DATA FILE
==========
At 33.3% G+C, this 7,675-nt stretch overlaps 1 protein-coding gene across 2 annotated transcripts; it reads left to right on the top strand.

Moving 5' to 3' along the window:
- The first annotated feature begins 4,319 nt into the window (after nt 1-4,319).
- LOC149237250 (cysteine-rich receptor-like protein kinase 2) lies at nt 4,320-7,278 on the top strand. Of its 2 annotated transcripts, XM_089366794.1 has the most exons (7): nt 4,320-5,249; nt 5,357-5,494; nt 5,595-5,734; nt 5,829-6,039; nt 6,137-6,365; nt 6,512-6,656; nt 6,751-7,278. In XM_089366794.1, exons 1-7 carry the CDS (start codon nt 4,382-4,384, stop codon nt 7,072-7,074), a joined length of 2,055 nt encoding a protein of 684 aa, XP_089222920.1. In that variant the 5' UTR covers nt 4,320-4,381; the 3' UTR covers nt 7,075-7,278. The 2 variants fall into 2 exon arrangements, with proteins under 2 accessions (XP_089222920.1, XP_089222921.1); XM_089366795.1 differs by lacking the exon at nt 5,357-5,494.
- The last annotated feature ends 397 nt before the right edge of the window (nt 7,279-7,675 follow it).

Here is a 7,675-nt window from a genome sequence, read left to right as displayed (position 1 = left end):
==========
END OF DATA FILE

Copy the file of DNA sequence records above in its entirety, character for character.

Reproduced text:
At 33.3% G+C, this 7,675-nt stretch overlaps 1 protein-coding gene across 2 annotated transcripts; it reads left to right on the top strand.

Moving 5' to 3' along the window:
- The first annotated feature begins 4,319 nt into the window (after nt 1-4,319).
- LOC149237250 (cysteine-rich receptor-like protein kinase 2) lies at nt 4,320-7,278 on the top strand. Of its 2 annotated transcripts, XM_089366794.1 has the most exons (7): nt 4,320-5,249; nt 5,357-5,494; nt 5,595-5,734; nt 5,829-6,039; nt 6,137-6,365; nt 6,512-6,656; nt 6,751-7,278. In XM_089366794.1, exons 1-7 carry the CDS (start codon nt 4,382-4,384, stop codon nt 7,072-7,074), a joined length of 2,055 nt encoding a protein of 684 aa, XP_089222920.1. In that variant the 5' UTR covers nt 4,320-4,381; the 3' UTR covers nt 7,075-7,278. The 2 variants fall into 2 exon arrangements, with proteins under 2 accessions (XP_089222920.1, XP_089222921.1); XM_089366795.1 differs by lacking the exon at nt 5,357-5,494.
- The last annotated feature ends 397 nt before the right edge of the window (nt 7,279-7,675 follow it).

Here is a 7,675-nt window from a genome sequence, read left to right as displayed (position 1 = left end):